Mrt Blues: Why are women lumped with the disabled?

The train stations in the Philippines are segregated. There are special carts for a certain group of people–the elderly, children, the disabled, and women. I got nothing against these people, and I understand this is like a “courtesy lane” where you give special treatment to certain members of society that need a little consideration. But why are women, grown adults at that, categorized with the “helpless”?

I don’t want to sound discriminatory by labeling the elderly, the disabled, and children as helpless, but I guess I’m just trying to find a world that points to a certain physical condition that is a natural consequence of their situation or age.

Many disabled individuals are in wheelchairs because by definition they are physically challenged in some sort of way. There are others though who are mentally challenged, but I guess this courtesy space is allotted for them so that they are not stressed out while riding the regular carriages. The elderly have their years to blame for their brittle bones and rheumatic joints, while children have their lack of years and pint sizes to blame for their young strength. Although there are also strong elderly individuals and kids.

But with women, we are not, by definition, physically challenged. Just because a person has ovaries, doesn’t mean that one is automatically weak. There are some women who do not exercise, which makes them physically weak, just as there are men who are physically weak, but when women are boxed into the weakness category, it makes stereotypes so easy to believe.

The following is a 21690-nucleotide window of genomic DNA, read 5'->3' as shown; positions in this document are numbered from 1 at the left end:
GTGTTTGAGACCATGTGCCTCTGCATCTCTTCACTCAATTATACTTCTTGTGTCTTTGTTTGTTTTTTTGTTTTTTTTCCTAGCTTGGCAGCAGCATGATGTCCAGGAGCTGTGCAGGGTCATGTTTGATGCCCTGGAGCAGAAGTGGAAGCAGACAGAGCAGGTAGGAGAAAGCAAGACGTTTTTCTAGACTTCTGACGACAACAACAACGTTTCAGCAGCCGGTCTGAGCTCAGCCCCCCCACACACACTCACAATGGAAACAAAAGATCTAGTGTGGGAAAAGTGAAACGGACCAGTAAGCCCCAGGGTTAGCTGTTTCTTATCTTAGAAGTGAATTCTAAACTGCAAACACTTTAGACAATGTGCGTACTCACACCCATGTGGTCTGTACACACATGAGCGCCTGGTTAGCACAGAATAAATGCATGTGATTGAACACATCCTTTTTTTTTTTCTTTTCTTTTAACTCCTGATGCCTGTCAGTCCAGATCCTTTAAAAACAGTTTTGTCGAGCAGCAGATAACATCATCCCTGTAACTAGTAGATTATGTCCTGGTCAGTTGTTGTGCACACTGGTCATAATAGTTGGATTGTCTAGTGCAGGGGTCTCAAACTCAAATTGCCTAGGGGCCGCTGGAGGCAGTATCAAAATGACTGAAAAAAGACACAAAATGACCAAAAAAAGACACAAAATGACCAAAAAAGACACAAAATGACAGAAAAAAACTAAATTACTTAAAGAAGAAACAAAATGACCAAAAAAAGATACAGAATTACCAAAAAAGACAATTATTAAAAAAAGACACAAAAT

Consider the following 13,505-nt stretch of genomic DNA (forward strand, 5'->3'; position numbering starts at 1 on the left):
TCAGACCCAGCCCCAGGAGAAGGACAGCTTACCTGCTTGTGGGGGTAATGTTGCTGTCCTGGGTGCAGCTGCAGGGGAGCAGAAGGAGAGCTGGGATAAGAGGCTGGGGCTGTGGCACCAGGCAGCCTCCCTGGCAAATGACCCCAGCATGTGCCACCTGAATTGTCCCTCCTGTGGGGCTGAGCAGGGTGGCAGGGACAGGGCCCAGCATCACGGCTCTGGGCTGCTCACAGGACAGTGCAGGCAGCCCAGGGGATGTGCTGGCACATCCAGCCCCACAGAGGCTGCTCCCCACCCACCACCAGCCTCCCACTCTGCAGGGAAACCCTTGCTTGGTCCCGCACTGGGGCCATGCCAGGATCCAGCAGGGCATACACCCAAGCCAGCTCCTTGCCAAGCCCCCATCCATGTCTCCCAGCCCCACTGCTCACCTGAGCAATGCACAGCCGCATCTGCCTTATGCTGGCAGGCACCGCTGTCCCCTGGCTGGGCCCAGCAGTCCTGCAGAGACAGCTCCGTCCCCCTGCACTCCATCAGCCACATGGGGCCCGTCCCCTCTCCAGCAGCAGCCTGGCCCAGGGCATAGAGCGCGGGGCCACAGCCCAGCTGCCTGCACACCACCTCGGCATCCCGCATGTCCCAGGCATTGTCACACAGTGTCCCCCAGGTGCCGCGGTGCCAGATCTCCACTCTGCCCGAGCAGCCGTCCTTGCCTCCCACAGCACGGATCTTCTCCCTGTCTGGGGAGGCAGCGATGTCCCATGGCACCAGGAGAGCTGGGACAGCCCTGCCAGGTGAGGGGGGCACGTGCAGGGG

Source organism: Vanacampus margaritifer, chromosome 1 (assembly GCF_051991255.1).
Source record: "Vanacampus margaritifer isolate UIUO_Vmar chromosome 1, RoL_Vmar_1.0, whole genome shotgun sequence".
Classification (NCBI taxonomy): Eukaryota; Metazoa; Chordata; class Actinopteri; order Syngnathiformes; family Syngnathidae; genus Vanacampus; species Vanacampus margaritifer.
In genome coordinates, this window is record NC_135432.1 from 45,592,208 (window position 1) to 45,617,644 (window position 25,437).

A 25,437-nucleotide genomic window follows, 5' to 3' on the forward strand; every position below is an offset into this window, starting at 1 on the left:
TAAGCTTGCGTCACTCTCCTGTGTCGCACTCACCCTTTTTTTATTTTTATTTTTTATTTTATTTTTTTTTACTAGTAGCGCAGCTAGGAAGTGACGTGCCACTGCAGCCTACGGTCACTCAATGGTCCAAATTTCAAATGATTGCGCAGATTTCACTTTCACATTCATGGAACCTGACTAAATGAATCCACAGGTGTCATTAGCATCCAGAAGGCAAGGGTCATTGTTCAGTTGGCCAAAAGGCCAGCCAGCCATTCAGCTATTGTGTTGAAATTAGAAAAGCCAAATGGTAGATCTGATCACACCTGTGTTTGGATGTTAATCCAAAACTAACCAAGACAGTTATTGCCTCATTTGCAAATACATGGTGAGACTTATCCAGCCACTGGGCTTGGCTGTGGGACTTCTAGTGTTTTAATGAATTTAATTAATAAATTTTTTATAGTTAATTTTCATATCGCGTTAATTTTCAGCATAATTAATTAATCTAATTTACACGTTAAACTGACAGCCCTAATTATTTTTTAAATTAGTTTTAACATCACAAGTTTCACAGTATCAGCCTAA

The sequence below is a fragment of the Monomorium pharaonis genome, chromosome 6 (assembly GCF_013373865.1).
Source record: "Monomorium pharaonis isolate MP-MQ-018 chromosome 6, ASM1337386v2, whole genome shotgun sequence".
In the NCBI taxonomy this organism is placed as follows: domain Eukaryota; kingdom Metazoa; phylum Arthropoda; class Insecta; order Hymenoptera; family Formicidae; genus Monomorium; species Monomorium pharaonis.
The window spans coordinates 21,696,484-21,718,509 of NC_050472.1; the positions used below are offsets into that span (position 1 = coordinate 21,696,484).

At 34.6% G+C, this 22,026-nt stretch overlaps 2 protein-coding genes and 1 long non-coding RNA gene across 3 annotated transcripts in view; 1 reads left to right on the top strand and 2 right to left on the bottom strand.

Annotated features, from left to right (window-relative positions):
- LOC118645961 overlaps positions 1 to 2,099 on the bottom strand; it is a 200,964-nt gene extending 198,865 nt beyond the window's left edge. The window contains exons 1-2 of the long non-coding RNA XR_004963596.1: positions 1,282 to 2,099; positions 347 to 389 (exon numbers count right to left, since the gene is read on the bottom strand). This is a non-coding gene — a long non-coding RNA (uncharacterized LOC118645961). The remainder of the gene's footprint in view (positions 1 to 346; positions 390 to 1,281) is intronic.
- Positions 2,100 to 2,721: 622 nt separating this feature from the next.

Segregation and sexual harassment

I know there’s also another reason why women are segregated from men and that is because many men grope women in the mrt. I don’t think segregation is the right policy. What the government should do is teach men not to grope women. No matter how sexy her dress is or how low her cleavage is, men still don’t have the right to molest her. 

But of course I often go to the only-women carts because it’s a safe haven. So I guess it’s an effective stop-gap mechanism to protect women while we are still waiting for men to smarten up and realize that it’s not ok to grope women. But we cannot stop there. Education and awareness campaigns against sexual harassment are still necessary.

And how about those women who, for one reason or another, end up in the male-dominated carts? Their reasons: they are in a hurry and the train is about to leave, so they have no time to walk to the end of the line just to go to the special carts; they are riding the train with a male friend; the special carts are full (because instead of allotting half the carts to men and another half to women, which makes more sense because I guess the population is almost equally divided between the two sexes, but those in charge decided to allot  only a few carts to women).

In these instances, the women in the other carts can still get groped. They can still get harassed. We need to challenge the culture of sexual harassment until each man knows that he cannot access a woman’s body without her consent.

More Analyze This:

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All the opinions expressed in this page and in this blog are my own and do not represent the official stances of the companies, institutions, and organizations that I am affiliated with. I am a person. I’m not just a manifestation of corporate interests. I have an identity that is separate from my company because even if human beings are paid for a service by corporations, human beings are not owned by corporations. 

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